The Russian Navy has announced plan gunnery and missile firing 160 nautical miles off Mizen Head. The exercises, from February 3rd to 8th, are just on the edge of the drop-off into deep water. It is also within Ireland’s Exclusive Economic Zone (EEZ). Coming at a time of heightened tension between Russia and the West, this highlights Ireland’s strategic position.
Of all the world’s ocean, it is interesting that Russia selected this small area in the Irish EEZ. It is far from Russia’s operating bases and regular training areas. So the location seems chosen for strategic or political reasons.
The warning notice was shared on social media and has been confirmed via other sources by Naval News. It blocks the area from 04:00 to 14:00 local time daily.
While Russia is within its rights to conduct the exercise in this location, it is unusual. The EEZ is not to be confused with a country’s sovereign waters, but it is the area Ireland has special rights to. Yet the Russian Navy could easily have picked an area slightly further west which was not in anyone’s EEZ.
The Irish Aviation Authority has raised concerns about the exercises with the Russian Government. The live firing will disrupt civilian air traffic over the area. It is also in the shipping lanes connecting Europe and North America. And, interestingly, likely to be in the general area of a myriad of submarine communication cables (SCC). These connect Europe and America, mostly routing through Ireland or the United Kingdom. They are vital for internet and military communications.
Gunnery and missile firing is not the same as operations on undersea cables. But the vulnerability of the cables in the area have been highlighted before. In August last year the Russian Navy special mission ship (read ‘spy ship’) Yantar was noted loitering near cables off northwest Ireland. This vessel is equipped for seabed surveys and can deploy a range of crewed and uncrewed submersibles.
On the latest information we have Yantar is not in the area. So she is unlikely to be involved this time. But the cables angle remains. Russia has a lot of assets, and strategic focus, on undersea cables.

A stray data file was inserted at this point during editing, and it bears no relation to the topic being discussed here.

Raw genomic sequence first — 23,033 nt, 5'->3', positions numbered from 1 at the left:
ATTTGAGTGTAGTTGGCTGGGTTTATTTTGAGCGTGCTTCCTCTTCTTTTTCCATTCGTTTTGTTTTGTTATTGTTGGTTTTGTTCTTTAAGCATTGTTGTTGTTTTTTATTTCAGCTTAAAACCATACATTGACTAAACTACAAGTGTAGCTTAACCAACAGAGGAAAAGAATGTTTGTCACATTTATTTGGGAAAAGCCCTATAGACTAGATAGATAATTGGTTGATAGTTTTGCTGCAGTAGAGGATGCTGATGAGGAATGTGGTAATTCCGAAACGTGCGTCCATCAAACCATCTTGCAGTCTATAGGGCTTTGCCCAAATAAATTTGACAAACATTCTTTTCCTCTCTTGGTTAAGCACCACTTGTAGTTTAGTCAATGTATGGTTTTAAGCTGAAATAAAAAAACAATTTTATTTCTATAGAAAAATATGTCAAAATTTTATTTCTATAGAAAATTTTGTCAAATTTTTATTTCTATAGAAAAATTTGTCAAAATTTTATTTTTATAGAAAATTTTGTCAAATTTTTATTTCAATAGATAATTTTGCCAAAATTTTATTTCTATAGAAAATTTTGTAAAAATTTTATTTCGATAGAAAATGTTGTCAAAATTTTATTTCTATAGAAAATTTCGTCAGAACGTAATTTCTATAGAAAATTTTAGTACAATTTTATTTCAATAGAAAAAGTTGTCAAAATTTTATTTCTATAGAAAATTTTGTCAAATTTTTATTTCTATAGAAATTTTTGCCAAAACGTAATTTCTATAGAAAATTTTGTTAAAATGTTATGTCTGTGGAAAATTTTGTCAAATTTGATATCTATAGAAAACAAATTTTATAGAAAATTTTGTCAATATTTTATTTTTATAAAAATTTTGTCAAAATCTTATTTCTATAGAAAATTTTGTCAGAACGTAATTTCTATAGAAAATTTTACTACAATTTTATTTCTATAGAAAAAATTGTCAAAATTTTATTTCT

The cordoned off area is relatively small. Analysts believe that it is likely to involve short range gunnery and / or missiles. It is unlikely to relate to long range missiles launches. Additionally, long ranged patrol aircraft operating from Russia may be involved.
It is not reported whether it will involve submarines or surface ships. The latter seems more plausible at this point but we should keep and open mind.
Despite Ireland occupying a strategic position on Europe’s’ western flank, it is comparatively less defended. The Irish Naval service (tSeirbhís Chabhlaigh) has a some offshore patrol vessels which could try to monitor the situation. And the air arm has two CASA CN-235 maritime patrol aircraft. However it is not part of NATO and its organic defense capabilities are very limited compared to Russia.
Ireland’s Strategic Position
Ireland may have been chosen because it is not part of NATO, yet is within the EU and strategically important to both the US and UK. Russia’s motives can only be speculated at, but it is hard to separate this from the NATO reaction to Russia’s threats on Ukraine.
The area is the opposite side of Europe to potential flashpoints in Ukraine, the Baltics and Eastern Europe. It is also far enough away, in both distance and time, to not be directly associated with the amphibious ships Russia is sending from the Baltic towards Ukraine. Those are passing through the English Channel and currently heading south towards the Strait of Gibraltar.
The Russian Navy now has land-attack cruise missiles aboard many submarines and ships. This has created a new dimension to the North Atlantic arena. Missiles launched from the vicinity of the warning area could hit European capitals within minutes. And flying across Irish airspace for some of their journey may be advantageous.
Of course there is always the possibility that whatever is planned will not be carried out. Or that is was never intended to be. Issuing notices in other people’s back yards (and in a sense this means US, UK), is itself a way to send messages. Or to cause a distraction, or diversion, for actions elsewhere.